• Natasha

Dance by water beneath the Mexican sky.

Updated: May 27, 2019

My first blog post since updating my website and I am so excited for it to be about our most recent adventure. The beautiful country of Mexico!


For those that haven't been, Mexico is a dream.


After almost 10 hours flying across the Atlantic, we'd made it. 10 days of honeymoon bliss! Yes, that's right, we got married!


From the second the plane doors opened the heat hit. It was a beautiful 30 degrees and we were there in chinos and jumpers after leaving a very chilly England that morning. Luckily the coach transfer had aircon, lovely.


We arrived at our hotel after a smooth transfer and it was absolutely gorgeous. The Mayan-style architecture looked simply stunning against a backdrop of jungle. It gave us a true flavour of Mexican hospitality and to be honest, we couldn't complain! The cocktails were delightful, the beer was cold and the sea warm.


Here's just a little taste of what we got up to on our travels.


Playa del Carmen.


This beautiful little town, halfway between Cancun and Tulum was lively, friendly and right on the beach. It was completely full of tourist-style souvenir shops, market stalls, people selling freshly sliced fruit and restaurants covered in trees. As you'd expect the locals were trying to get you to buy literally everything but it's easy enough to say a quick gracias and move on. We sat and had a very expensive iced cocktail in a quirky bar called Fat Tuesday, watched street performers and lazily wondered along the impressive high street. All for a bus fare of just 70 pesos for the two of us, result.



Tulum.


Further south, Tulum is home to the famous Mayan ruins that overlook the coast. This lovely little town is set away from the beach so it took a little walking (because we got off the bus too late) to get to. We didn't spend too much time in the town itself, it was extremely hot and we had a few things to get done that day. The Tulum ruins cost us 150 pesos each to get in, a pleasant surprise after almost booking a tour for almost 10x that amount. We were free to wander around, read the signs which were in English and Spanish, and say hello to some iguanas at our own pace.




Coba.


One of the highlights of our trip across the pond! Coba is the highest climbable Mayan ruin in the Yacutan and I am unbelievably glad we made it to the top. It may look small, but in sweltering heat it's a tough climb, and not mentioning the double-height steps and slippery surface from years of tourists. 100% worth the views though. The jungle is amazing!! Again, the entry fee was a humble 150 pesos each however getting there was a little more difficult. Buses don't run regularly to Coba from Tulum as they do on the main east coast route so we ended up getting a taxi, sharing with two other travellers. The round trip set us back around 500 pesos, not bad considering it was at least 35km each way.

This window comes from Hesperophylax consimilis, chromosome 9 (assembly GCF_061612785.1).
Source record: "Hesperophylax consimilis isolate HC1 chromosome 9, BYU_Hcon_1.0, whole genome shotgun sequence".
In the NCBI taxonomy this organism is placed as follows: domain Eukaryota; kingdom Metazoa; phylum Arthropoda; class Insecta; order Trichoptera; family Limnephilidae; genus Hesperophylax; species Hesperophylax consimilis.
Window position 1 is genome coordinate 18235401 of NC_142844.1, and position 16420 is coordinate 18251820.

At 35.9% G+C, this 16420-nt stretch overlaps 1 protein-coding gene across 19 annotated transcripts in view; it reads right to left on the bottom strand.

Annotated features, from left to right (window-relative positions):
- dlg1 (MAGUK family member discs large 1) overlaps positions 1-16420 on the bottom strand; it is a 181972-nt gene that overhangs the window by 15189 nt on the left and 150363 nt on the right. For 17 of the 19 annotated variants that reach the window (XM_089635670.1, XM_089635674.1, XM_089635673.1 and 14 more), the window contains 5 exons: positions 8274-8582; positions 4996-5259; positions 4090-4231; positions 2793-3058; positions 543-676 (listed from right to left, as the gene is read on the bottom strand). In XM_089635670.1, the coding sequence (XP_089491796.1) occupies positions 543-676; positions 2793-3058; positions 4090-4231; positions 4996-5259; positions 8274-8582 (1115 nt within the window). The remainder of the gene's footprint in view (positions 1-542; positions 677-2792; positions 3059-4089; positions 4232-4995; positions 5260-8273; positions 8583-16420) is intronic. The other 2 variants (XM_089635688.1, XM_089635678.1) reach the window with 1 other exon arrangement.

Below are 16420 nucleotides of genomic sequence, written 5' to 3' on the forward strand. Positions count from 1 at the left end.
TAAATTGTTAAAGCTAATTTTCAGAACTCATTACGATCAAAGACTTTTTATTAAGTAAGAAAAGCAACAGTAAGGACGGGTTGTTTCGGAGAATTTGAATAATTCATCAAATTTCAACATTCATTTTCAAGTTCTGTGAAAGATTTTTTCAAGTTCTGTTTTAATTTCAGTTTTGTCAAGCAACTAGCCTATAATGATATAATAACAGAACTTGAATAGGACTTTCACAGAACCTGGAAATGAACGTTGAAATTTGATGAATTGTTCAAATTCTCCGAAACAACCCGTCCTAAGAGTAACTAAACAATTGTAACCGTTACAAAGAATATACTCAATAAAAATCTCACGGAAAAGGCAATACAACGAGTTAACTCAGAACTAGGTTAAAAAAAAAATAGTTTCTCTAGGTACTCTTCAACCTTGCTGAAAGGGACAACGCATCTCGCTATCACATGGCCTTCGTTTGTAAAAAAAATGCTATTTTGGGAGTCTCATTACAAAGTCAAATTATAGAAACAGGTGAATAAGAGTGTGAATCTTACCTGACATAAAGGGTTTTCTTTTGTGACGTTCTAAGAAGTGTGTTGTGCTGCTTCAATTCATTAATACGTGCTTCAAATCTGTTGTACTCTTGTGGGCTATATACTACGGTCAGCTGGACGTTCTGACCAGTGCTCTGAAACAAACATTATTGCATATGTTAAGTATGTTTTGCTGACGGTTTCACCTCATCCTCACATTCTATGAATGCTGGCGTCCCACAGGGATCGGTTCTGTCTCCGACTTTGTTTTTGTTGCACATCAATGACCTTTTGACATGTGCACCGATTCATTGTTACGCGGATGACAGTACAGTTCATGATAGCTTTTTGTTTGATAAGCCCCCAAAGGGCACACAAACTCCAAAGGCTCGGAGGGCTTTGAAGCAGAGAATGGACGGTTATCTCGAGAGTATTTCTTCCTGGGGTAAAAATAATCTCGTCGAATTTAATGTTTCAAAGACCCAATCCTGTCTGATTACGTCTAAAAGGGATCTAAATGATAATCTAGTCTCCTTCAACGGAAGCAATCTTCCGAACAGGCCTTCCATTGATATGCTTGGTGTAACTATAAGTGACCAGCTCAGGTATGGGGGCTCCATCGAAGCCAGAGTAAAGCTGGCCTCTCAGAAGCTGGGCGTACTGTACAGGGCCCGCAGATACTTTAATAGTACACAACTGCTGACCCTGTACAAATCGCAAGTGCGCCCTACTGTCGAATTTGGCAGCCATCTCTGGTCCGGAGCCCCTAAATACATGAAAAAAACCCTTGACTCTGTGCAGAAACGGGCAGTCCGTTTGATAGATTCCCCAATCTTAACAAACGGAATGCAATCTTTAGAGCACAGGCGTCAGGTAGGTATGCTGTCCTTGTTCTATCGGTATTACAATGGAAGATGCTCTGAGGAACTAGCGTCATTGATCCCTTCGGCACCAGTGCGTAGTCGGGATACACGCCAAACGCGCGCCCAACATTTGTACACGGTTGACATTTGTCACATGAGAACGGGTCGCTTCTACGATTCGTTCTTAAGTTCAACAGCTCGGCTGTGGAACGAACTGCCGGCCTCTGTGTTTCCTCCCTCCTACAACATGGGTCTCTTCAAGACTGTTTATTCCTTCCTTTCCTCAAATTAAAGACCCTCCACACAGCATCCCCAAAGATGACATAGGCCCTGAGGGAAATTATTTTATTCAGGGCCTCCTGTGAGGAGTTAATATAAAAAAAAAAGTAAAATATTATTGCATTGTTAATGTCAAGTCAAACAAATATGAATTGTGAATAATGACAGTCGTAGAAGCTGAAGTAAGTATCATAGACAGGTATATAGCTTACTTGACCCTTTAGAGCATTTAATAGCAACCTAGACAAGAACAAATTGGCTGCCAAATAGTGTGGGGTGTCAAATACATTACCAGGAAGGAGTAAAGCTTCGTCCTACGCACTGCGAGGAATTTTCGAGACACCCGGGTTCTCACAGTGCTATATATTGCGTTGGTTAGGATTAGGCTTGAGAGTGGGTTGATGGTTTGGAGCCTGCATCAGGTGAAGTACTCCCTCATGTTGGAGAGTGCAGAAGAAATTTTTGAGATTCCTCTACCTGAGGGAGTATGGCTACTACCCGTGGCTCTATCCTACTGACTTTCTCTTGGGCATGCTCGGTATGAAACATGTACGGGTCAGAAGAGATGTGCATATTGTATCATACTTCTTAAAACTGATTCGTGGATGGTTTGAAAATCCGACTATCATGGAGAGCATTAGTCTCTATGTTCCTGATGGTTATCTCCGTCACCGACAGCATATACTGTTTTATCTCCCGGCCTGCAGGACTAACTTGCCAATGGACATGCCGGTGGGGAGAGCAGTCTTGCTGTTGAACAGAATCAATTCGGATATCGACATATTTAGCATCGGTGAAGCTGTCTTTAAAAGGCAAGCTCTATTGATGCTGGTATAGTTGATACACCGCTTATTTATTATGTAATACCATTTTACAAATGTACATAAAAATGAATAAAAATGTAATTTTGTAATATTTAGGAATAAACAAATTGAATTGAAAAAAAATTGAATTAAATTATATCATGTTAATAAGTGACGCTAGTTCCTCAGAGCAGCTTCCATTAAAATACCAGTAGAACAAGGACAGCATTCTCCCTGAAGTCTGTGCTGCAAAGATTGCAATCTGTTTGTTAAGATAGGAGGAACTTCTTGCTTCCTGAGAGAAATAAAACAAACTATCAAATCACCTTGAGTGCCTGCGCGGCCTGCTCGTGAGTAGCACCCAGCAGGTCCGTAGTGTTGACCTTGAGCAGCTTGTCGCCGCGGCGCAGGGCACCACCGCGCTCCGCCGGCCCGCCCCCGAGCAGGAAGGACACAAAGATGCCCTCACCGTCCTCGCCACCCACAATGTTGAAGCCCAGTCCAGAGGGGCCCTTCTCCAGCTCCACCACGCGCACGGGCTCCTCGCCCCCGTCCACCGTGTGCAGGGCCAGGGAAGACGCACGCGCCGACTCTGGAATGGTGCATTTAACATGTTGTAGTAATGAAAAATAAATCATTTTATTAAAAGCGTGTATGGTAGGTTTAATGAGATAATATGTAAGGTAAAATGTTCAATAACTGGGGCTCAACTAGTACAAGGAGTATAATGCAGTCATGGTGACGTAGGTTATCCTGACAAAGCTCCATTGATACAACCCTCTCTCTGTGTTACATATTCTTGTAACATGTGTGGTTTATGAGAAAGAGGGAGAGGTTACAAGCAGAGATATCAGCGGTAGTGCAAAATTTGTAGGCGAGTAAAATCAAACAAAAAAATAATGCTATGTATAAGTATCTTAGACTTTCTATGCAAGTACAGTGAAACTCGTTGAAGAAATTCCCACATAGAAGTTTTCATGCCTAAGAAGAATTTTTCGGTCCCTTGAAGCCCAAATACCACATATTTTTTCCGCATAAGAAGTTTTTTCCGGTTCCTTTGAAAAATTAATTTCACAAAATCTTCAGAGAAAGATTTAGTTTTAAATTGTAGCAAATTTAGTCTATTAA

Cenotes.


While in the Riviera Maya, we visited two cenotes. If that's a new word to you, basically they are the natural limestone lakes either open or caved. Again we could have booked them on a tour but while travelling up and down the main highway we'd spotted signs for two cenotes and just looked up the prices online.


Our first trip was to the Kantun-chi eco-park. The park consists of 5 cenotes and an underground river which you can take a tour on. However, we decided to stick with the package that included access to 4 of the cenotes as we preferred the idea of staying above ground. The park was gorgeous and the third cenote we visited was definitely the most beautiful. It was an open air lake with a small platform in the middle, perfect for jumping from. The turquoise waters were just surreal and to be surrounded by overhanging trees was incredible.


The second park we visited was just next door, Cenote Crisaliano. Considerably cheaper than Kantun-chi and in our opinion so much more fun! It consisted of three cenotes linked via small passages and a large jumping platform of which we took full advantage.


Just remember, if you go visiting cenotes in Mexico, don't wear suncream! The oils damage the crystal-clear waters and the wildlife that live within them. If you're not swimming just take a spot in the shade so you don't burn!




Feel free to leave any questions in the comments if you're travelling to Mexico, or let us know where you'd recommend we visit next.


Adios x

©2019 Natasha Brooks

Corby wedding, newborn and family photography